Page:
I filled up the syringe with the oil (which I noticed is a horse laxative) and handed it to my friend and said, "Come with me and hold this while I put on his halter" and she started to call her daughter and I said, "No, you come with me," which she looked dubious about.  I told her not to worry, she just needed to hold the syringe up so that the oil wouldn't drip out until I needed it.

Poor Logan was really scared of the halter and wasn't very comfortable with me in the stall.  He wanted me to pet him but at the same time was quite worried about the halter.  I watched him closely though and although he was definitely scared and didn't want me to put the halter on, he wasn't doing anything threatening - it was all evasive and he didn't do anything to challenge or fight me. And he could ran out into the run outside his stall to get away and he wasn't, so I decided it wasn't a dangerous situation and I'd stick with it.  I finally was able to put the halter on him (although he never dropped his head for me, at least he stood still and thankfully he's not a tall horse so I was able to get the strap over his head on my tip-toes).  Then he got really upset about that nasty stuff in the syringe.  We did the same thing as with the halter, let him sniff the syringe,  rubbed him with it and just in general talked quietly and stayed very calm.  I managed to get a good portion of the syringe in his mouth (which is better than nothing - which is what he'd been getting) but I also got a nice big splash on my sweater and jeans.  I came home and said to my husband, "I need to run up and change my clothes. I'm covered in horse laxative," and his response was, "That's hot!"  Sigh.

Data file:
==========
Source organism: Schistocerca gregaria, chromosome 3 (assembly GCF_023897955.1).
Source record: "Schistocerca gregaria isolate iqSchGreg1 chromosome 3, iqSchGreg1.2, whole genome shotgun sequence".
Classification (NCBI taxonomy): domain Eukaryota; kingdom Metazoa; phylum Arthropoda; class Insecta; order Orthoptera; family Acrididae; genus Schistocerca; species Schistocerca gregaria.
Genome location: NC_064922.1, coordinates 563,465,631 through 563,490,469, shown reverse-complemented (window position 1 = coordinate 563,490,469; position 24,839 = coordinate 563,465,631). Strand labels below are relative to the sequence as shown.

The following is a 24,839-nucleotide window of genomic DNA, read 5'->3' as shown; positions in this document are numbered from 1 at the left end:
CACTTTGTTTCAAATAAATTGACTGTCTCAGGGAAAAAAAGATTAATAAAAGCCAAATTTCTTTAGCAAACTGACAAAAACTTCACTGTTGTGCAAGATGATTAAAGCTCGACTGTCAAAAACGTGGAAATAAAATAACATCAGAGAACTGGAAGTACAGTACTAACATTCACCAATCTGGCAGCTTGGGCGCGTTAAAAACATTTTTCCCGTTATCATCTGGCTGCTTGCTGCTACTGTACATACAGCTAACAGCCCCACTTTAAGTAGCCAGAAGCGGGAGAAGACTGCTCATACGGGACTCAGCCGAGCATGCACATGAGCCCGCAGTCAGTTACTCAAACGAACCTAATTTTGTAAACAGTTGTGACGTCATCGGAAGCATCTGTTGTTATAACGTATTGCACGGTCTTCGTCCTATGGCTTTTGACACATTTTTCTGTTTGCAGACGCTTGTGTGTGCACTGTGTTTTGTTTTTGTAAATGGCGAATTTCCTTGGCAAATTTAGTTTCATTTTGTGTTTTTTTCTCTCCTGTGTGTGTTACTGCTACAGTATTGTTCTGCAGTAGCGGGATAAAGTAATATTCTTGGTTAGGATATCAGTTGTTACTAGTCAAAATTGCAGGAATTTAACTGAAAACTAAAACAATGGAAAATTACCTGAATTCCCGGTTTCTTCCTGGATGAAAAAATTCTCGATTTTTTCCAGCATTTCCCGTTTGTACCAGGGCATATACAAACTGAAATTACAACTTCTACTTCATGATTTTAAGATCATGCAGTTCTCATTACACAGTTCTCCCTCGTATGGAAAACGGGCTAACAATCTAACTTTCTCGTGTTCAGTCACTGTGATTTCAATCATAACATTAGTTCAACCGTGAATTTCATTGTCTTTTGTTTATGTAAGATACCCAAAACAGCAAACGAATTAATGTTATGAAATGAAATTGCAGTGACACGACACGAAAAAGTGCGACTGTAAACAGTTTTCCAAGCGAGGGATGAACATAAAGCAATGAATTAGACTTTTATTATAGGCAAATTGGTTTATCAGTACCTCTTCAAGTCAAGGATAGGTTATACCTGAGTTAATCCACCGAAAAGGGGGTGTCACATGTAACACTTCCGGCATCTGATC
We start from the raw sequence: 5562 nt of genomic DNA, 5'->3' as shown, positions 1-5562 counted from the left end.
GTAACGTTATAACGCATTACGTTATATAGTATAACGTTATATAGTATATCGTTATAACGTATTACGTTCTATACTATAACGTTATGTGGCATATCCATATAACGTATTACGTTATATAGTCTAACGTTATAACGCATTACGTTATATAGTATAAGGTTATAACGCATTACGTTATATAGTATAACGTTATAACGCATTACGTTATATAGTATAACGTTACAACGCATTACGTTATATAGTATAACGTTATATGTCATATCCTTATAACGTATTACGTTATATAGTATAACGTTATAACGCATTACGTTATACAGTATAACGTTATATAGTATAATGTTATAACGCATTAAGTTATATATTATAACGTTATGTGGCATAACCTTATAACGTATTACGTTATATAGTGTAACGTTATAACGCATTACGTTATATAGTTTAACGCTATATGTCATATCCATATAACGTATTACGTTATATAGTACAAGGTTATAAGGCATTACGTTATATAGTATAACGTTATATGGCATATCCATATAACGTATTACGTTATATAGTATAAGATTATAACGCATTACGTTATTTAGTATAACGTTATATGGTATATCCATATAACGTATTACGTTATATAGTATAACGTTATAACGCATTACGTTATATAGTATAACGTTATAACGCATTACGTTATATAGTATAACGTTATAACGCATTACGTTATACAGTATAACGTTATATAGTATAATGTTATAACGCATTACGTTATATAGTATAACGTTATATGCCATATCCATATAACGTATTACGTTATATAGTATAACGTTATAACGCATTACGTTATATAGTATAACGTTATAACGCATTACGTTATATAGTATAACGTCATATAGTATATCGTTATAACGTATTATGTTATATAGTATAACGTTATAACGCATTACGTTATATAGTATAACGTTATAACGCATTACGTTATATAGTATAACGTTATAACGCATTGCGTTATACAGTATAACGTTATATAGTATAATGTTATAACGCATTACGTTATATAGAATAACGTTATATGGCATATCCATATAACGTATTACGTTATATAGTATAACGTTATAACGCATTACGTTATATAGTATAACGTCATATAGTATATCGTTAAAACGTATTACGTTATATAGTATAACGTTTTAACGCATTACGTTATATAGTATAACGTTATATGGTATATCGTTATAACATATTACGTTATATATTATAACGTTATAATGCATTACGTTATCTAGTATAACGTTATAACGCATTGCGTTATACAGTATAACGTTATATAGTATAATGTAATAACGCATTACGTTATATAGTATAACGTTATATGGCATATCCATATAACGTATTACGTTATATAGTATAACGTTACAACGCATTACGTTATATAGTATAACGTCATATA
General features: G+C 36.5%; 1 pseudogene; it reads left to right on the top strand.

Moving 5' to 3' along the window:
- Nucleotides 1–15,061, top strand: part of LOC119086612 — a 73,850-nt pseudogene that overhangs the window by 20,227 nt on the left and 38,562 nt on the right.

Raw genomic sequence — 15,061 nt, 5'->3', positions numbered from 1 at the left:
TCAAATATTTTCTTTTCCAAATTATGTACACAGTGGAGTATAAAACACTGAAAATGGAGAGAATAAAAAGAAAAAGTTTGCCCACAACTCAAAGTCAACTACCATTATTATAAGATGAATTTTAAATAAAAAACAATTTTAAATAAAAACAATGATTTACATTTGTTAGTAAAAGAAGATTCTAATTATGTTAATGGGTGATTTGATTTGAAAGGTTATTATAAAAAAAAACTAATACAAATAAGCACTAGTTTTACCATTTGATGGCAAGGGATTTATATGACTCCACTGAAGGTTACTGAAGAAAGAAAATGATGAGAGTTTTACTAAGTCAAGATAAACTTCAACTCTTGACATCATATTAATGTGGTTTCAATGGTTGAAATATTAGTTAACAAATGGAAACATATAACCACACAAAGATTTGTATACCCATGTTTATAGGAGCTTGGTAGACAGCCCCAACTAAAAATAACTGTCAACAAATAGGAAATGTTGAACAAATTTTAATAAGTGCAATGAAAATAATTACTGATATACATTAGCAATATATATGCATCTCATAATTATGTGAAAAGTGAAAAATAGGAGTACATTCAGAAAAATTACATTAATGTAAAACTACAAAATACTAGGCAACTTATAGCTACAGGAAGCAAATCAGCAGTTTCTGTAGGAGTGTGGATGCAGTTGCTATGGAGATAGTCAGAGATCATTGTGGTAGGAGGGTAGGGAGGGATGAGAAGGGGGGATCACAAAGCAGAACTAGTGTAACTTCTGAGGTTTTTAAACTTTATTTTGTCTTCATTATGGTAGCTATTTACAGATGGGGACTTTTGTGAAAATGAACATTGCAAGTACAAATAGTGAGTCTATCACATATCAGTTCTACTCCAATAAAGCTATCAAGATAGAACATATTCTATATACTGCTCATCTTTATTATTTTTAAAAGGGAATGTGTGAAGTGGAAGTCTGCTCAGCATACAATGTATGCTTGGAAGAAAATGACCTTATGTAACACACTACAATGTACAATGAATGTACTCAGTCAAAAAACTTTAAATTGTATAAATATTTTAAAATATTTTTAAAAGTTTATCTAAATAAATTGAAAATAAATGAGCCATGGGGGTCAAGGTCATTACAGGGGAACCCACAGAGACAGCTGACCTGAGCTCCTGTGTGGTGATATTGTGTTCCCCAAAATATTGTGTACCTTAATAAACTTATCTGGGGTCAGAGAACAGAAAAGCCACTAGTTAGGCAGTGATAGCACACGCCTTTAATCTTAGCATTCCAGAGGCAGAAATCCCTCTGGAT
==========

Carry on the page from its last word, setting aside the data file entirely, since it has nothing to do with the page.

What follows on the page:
My friend is calling the volunteer director to ask if I can come out the next three days to give Logan his laxative oil by syringe before he is surgery so that he can actually get some in his system, but I fear that might be too much of a liability because I haven't officially volunteered on site with them for a few years and haven't really been involved with them for two years since I fostered Sinatra.  Who is still there.  I wish he would find a good home.  He is a good kid, he just needs a very experienced and very energetic, alpha person to keep him in his place.  I fed him his hay and grain and hung out with him for a few minutes.  He still has no idea of where his feet are landing nad no concept of your personal space, but he is still also very charming.

It said on Logan's stall card that if the vet deems he can't do surgery than he will be euthanized  and that's been hanging heavily over my head this evening.  I know that whether or not he can have surgery does not hinge on whether or not he gets his horse laxative but if it makes the chances any better that he can I hope they'll let me give it to him.  But it's been haunting me this evening that he may die in four days.  He seemed like such a sweet guy underneath being so nervous and scared - but at the same time if he can't have the surgery he is in great pain and discomfort and the quality of his life is not good without the surgery so it would be more humane to put him down.  This is why I'm not more involved in horse rescue or veterinary medicine.  I just can't handle stuff like this well.  It makes me way too sad.  Even my fifteen minutes with Logan I'm already attached to him. Sigh.